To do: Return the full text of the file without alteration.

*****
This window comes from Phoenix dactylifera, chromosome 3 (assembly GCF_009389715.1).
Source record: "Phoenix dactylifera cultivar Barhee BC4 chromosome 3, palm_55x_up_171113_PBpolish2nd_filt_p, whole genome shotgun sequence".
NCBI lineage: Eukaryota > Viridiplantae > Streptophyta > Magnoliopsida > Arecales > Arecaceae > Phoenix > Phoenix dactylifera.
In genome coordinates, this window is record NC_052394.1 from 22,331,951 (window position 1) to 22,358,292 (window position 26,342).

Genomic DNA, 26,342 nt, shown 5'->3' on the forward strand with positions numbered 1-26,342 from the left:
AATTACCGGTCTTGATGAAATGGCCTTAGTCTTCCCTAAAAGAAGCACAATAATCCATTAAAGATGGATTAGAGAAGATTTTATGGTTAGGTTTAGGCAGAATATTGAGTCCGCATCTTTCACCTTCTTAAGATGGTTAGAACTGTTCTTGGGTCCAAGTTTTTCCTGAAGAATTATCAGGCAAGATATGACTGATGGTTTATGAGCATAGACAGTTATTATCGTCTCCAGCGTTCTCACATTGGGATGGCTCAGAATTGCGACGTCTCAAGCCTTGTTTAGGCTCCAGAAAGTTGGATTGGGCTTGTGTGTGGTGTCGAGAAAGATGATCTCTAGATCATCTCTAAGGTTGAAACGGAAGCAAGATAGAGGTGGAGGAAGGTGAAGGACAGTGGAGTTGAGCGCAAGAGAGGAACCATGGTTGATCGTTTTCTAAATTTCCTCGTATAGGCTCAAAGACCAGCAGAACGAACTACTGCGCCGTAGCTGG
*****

This window comes from Phoenix dactylifera, chromosome 3 (assembly GCF_009389715.1).
Source record: "Phoenix dactylifera cultivar Barhee BC4 chromosome 3, palm_55x_up_171113_PBpolish2nd_filt_p, whole genome shotgun sequence".
NCBI lineage: Eukaryota > Viridiplantae > Streptophyta > Magnoliopsida > Arecales > Arecaceae > Phoenix > Phoenix dactylifera.
In genome coordinates, this window is record NC_052394.1 from 22,331,951 (window position 1) to 22,358,292 (window position 26,342).

Genomic DNA, 26,342 nt, shown 5'->3' on the forward strand with positions numbered 1-26,342 from the left:
AATTACCGGTCTTGATGAAATGGCCTTAGTCTTCCCTAAAAGAAGCACAATAATCCATTAAAGATGGATTAGAGAAGATTTTATGGTTAGGTTTAGGCAGAATATTGAGTCCGCATCTTTCACCTTCTTAAGATGGTTAGAACTGTTCTTGGGTCCAAGTTTTTCCTGAAGAATTATCAGGCAAGATATGACTGATGGTTTATGAGCATAGACAGTTATTATCGTCTCCAGCGTTCTCACATTGGGATGGCTCAGAATTGCGACGTCTCAAGCCTTGTTTAGGCTCCAGAAAGTTGGATTGGGCTTGTGTGTGGTGTCGAGAAAGATGATCTCTAGATCATCTCTAAGGTTGAAACGGAAGCAAGATAGAGGTGGAGGAAGGTGAAGGACAGTGGAGTTGAGCGCAAGAGAGGAACCATGGTTGATCGTTTTCTAAATTTCCTCGTATAGGCTCAAAGACCAGCAGAACGAACTACTGCGCCGTAGCTGG